I turn my attention up the hill where Andrew Martin watches us. He does not come down, even when I raise my hand to him.

He walks into the barn, never acknowledging me.

I find the ill will he yet bears me unsettling, and wonder if I might alter his negative view or if I should bother in the attempt.

“He will be at this all day now.” Hannah chuckles and points to my brother.

“Aye,” I say. “He has a mind for the trade.”

“Indeed,” she says to me. “Will you help me with the cooking, sister?”

“Aye. But first I would meet with the old bear.”

“He will be most happy to see you,” Hannah says. “Today has been among the better in a long while for him. No doubt your presence will cheer him further.”

She takes my arm in hers as we journey up the hill, leaving the men to talk and trade. One of the older dogs follows us, licking at my hand along the walk. We pass a smokehouse, a carpentry shed, and even a newly built trade cabin, full of goods—powder and shot, cloth, whiskey, and the like.

“You have prospered much since my last visit,” I say upon weaving around the side of one cabin.

“Aye,” says Hannah. “I swear God made it that your brother requires no sleep. He works at the post day and night, come rain or snow. Always he finds something to set his hand to.”

I look on the new constructions again and shake my head. “But he and Andrew could not have done this alone.”

“No,” she says. “The last winter’s snow forced not a few French traders to shelter among us. They repaid their debt by aiding us build and helping grow the post as partners. One yet remains with his wife, Mary. A shy creature, she is, but female company I have been most fortunate to have among all these men.”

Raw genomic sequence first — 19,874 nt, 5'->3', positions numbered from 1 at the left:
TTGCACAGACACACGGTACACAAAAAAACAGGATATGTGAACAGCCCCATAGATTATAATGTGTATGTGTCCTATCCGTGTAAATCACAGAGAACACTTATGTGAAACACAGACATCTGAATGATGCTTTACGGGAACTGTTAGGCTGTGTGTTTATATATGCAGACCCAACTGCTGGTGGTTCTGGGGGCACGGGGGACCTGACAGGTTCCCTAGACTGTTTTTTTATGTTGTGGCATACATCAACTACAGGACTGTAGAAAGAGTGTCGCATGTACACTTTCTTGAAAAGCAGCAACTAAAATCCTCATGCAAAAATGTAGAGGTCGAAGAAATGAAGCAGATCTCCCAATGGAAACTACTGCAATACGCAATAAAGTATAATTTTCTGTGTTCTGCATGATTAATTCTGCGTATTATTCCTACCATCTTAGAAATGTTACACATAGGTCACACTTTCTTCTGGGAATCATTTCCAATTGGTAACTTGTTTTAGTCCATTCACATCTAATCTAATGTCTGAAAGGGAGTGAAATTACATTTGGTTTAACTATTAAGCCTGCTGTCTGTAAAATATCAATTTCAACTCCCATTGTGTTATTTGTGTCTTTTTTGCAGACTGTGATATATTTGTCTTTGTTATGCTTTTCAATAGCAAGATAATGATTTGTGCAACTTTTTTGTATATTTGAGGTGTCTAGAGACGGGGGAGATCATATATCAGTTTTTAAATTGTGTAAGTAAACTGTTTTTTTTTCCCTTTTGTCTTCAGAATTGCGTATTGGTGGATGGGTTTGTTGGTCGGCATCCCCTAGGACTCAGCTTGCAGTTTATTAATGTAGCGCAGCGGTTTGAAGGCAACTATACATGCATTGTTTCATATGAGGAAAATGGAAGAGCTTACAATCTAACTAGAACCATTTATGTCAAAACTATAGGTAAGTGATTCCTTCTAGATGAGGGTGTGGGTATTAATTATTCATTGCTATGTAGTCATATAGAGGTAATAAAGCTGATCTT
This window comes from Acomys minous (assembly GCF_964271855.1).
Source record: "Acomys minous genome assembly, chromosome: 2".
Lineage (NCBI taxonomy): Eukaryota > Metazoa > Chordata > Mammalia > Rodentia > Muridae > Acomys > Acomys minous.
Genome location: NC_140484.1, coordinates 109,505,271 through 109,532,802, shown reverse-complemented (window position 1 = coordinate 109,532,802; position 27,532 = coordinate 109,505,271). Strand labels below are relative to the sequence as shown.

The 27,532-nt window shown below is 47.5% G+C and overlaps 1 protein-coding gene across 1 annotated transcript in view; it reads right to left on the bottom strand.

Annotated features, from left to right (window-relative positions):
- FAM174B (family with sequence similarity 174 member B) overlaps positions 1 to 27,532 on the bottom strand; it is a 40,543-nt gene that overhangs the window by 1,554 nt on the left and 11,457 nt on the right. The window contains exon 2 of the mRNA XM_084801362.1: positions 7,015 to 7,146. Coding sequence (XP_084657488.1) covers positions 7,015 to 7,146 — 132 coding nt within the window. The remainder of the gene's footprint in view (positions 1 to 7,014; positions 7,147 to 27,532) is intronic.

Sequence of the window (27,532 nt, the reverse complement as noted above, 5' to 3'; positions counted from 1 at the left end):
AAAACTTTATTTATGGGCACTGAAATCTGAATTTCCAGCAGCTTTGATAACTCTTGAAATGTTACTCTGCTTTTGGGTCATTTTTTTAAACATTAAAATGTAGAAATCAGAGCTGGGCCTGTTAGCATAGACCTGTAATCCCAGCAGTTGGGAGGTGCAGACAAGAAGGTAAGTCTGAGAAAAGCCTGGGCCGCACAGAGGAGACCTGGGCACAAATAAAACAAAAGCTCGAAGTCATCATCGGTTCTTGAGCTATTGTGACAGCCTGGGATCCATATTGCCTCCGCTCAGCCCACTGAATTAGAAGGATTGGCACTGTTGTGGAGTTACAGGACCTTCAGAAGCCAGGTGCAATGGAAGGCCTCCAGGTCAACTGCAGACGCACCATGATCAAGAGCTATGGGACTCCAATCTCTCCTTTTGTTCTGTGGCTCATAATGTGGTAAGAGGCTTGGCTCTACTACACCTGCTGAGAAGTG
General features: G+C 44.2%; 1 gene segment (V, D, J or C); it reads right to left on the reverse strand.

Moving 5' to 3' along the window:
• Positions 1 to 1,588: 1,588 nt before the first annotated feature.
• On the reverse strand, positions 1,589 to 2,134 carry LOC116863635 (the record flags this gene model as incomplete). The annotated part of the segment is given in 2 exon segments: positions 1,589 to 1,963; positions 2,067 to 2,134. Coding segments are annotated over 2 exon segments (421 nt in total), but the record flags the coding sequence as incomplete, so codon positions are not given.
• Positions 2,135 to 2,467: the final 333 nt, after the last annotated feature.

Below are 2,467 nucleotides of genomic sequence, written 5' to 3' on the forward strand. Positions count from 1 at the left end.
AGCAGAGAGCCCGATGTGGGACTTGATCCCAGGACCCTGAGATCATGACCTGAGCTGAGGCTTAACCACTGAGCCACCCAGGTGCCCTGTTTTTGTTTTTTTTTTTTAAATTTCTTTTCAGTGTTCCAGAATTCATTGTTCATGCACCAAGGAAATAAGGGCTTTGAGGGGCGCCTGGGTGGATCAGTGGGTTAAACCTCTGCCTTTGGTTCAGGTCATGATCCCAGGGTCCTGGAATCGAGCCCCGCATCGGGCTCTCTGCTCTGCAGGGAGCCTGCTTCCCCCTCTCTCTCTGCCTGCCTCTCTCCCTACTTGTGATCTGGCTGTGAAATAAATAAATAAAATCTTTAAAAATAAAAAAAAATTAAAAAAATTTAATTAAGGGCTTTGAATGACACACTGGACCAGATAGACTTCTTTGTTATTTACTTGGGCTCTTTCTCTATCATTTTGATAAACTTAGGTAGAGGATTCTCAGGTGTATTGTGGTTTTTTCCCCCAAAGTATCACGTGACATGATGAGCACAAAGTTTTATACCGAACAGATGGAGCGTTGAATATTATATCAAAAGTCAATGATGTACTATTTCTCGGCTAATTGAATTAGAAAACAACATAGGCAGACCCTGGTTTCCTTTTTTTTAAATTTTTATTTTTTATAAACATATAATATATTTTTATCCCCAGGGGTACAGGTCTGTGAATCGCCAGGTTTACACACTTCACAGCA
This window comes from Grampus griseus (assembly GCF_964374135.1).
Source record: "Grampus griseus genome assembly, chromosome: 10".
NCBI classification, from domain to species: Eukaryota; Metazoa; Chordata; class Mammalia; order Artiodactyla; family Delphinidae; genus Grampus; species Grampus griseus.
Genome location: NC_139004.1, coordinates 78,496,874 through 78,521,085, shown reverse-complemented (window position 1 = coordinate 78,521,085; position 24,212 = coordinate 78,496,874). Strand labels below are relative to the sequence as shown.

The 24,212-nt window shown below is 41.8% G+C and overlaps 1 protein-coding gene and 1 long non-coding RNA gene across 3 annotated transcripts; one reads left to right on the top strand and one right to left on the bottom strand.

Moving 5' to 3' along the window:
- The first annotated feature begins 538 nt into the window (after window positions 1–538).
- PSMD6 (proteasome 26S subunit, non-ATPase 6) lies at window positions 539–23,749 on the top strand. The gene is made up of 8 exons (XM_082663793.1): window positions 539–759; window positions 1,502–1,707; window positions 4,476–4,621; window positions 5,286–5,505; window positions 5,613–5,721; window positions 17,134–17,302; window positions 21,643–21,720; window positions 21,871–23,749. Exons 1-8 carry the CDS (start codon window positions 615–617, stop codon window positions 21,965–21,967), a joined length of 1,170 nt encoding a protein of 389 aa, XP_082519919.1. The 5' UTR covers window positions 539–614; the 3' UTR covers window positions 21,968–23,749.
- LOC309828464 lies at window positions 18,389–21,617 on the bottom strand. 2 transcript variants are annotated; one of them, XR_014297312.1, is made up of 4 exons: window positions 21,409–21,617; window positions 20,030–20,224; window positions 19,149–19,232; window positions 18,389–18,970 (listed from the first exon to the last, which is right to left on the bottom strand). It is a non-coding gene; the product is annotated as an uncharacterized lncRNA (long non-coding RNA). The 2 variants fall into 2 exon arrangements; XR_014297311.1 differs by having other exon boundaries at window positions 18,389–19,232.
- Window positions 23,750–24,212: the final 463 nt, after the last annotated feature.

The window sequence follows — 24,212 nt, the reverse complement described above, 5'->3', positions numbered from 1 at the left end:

I laugh. “No doubt my brother is happy as well then.”

“Aye,” Hannah says. “It saddens me Mary leaves soon. Her husband’s partners journeyed south in the spring to build another post. They recently sent word back all is prepared for Jacque and Mary to join them in time for winter. Would that word had not come until spring.”

Her tone beckons me think on Sarah, alone in our hut. My thoughts return to the good it would have done her spirit to visit, perhaps even winter with George and Hannah, and I remind myself to insist Sarah think on it upon my return.

We stop in front of a cabin I well remember, the first build of the post. Small traps that some might believe laid for rodents clutter outside its door and yard.

The sight reminds me of the many days I spent checking each trap in my youth. No small part of me yet wishes to discover a leprechaun and present the devious creature to the equally devious man who taught me of them.

“I shall leave you to him,” Hannah says, drawing her arm from mine. “My presence would only draw his ire.”

“Why?”

She frowns. “His mind wanders more each passing season. Most days he asks if I am a banshee, come to sing the final song and take him home. Others he runs me off, naming me a witch desiring to poison him with Devil’s powder.”

I laugh at imagining him in just such a way, and harder still when I question whether Bishop’s wits have truly left him, or if he does all for show. A trick pleasing to himself, no doubt, and one I know from which he takes great enjoyment.

Hannah pats my hand before taking her leave of me.

I step to the porch and knock on the door, hardly able to contain my excitement.